Histamine, is a prominent contributor to allergic disease. Elevations in plasma or tissue histamine levels have been noted during anaphylaxis and experimental allergic responses of the skin, nose, and airways. Thus although histamine is only one of many mediators of allergic disease, it plays a primary role in allergic rhinitis, urticaria, anaphylaxis, and to a lesser degree, asthma.
Hypersensitivity reactions (HR) are immune responses that are exaggerated or inappropriate against an antigen or allergen. Coombs and Gell classified hypersensitivity reactions into four forms. Type I, type II, and type III hypersensitivity reactions are known as immediate hypersensitivity reactions (IHR) because they occur within 24 hours. Antibodies including IgE, IgM, and IgG mediate them. There are tests for these antibodies, however, our Family Doctor states that these tests aren’t as accurate as they could be, creating false positives.
Other classes of disease including histamine include Mast Cell Activation Disease, dietary and digestive considerations, neurological and psychological conditions, migraine, brain trauma, and more.
Apart from its central role in the mediation of allergic reactions, gastric acid secretion and inflammation in the periphery, histamine serves an important function as a neurotransmitter in the central nervous system. The central histamine system is involved in many brain functions such as arousal, control of pituitary hormone secretion, suppression of eating and cognitive functions.
The central histaminergic actions are mediated by H1, H2, H3 and H4 receptors. The histamine H3 receptor regulates the release of histamine and a number of other neurotransmitters and thereby plays a role in cognitive and homeostatic processes. Elevated histamine levels suppress seizure activities and appear to confer neuroprotection. So far, H3 receptor antagonists/inverse agonists have garnered a great deal of interest in view of their promising therapeutic properties in various CNS disorders including epilepsy and related neurotoxicity.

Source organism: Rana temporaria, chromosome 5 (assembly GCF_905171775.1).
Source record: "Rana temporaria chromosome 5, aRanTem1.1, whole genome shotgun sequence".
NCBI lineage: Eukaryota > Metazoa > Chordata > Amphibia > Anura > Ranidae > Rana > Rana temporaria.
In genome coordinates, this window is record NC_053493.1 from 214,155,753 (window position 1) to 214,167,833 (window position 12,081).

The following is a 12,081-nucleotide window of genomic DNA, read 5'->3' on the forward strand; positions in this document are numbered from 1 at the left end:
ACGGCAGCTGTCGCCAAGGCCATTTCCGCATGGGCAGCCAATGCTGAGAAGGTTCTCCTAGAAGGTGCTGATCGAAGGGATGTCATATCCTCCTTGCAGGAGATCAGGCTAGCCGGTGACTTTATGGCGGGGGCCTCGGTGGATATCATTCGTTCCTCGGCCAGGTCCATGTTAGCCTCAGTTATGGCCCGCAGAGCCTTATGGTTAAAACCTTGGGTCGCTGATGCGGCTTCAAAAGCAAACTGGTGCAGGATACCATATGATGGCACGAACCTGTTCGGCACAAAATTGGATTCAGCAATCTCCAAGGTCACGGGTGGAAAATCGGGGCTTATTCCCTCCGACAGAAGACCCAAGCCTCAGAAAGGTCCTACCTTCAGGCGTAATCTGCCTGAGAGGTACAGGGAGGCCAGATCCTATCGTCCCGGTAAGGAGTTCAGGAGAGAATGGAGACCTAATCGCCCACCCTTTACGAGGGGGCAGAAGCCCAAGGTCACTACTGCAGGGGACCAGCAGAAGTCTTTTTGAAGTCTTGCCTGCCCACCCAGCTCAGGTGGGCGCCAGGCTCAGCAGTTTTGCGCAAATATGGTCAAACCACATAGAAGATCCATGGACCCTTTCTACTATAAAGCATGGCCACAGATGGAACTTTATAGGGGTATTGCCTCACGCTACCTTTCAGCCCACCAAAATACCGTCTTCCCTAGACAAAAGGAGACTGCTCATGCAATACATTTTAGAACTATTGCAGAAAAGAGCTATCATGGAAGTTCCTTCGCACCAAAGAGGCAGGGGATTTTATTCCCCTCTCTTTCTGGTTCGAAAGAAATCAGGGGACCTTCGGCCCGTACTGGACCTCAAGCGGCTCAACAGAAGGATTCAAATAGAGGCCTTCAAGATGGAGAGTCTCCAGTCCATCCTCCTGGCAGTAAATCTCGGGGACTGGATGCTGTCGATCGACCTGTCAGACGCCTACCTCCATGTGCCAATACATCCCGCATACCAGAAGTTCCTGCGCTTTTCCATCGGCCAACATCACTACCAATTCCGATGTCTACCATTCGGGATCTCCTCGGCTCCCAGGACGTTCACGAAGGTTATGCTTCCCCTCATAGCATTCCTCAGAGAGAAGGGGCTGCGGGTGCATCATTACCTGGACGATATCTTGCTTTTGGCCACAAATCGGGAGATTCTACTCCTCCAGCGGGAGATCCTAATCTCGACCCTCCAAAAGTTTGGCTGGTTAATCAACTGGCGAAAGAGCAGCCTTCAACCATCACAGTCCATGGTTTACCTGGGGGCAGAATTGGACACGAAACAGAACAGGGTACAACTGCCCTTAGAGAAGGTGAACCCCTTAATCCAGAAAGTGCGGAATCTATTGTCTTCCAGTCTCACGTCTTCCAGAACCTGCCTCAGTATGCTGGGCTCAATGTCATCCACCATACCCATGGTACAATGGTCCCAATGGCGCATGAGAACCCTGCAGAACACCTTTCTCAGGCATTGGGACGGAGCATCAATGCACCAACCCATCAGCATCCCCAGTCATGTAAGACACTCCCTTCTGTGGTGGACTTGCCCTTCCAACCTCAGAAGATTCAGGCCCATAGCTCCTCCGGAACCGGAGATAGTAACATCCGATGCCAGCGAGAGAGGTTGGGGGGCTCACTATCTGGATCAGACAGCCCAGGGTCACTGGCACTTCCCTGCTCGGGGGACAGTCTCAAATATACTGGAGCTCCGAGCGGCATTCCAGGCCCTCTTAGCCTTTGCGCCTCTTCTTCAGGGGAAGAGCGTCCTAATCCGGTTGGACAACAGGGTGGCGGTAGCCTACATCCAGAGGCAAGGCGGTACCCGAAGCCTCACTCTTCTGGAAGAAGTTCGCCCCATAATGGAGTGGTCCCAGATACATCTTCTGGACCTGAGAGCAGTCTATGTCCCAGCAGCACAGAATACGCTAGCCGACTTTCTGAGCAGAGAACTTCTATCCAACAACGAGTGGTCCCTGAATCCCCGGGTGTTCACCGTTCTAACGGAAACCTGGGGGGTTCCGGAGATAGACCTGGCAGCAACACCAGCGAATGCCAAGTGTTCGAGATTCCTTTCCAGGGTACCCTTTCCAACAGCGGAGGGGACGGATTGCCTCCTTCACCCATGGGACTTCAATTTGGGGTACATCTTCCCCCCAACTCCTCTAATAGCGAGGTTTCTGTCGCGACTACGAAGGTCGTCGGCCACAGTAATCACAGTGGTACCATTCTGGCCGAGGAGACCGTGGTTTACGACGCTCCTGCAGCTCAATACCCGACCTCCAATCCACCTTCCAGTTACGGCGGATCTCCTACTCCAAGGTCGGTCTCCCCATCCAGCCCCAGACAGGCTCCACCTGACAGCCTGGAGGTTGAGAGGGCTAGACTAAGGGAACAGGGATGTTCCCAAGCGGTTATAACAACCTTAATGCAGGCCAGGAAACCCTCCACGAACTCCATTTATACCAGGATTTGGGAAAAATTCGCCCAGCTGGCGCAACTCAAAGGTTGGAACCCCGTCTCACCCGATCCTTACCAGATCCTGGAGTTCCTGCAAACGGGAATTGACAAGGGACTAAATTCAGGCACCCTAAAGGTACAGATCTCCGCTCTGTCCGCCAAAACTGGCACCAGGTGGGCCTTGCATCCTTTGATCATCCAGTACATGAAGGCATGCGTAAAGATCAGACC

The role of the brain histaminergic system in neuroprotection remains a challenging area of research that is currently under consideration. Based on recent findings, which include changes in H1 and H3 receptor expression in a KA-induced epileptic model, it has been proposed that the brain histaminergic system is involved in experimental SE (status epilepticus) and subsequent neurodegeneration (Jin et al., 2005; Lintunen et al., 2005). (Ibid)
Histamine is considered to be an anticonvulsive neurotransmitter as its low levels are associated with convulsions and seizures (Kiviranta et al., 1995; Chen et al., 2003; Hirai et al., 2004). In the review referenced here, an attempt has been made to scrutinize the recent experimental evidence that has evoked the possibility that the histaminergic system, via modulation of H3 receptor function, can be engaged to mediate a neuroprotective effect in epilepsy-related neurotoxicity and also to address the possible mechanisms involved. (Ibid)
H3 receptor antagonists (particularly Pitolisant and Ayurvedic preparations) appear to possess both anticonvulsive and neuroprotective and/or disease modifying activity as suggested in numerous experimental findings. But this could also occur from a non-histaminergic mechanism. On the basis of the substantial experimental findings generated so far, H3 receptor antagonists can be envisaged as having a therapeutic effect on epileptic and associated neurodegenerative disorders. (Ibid)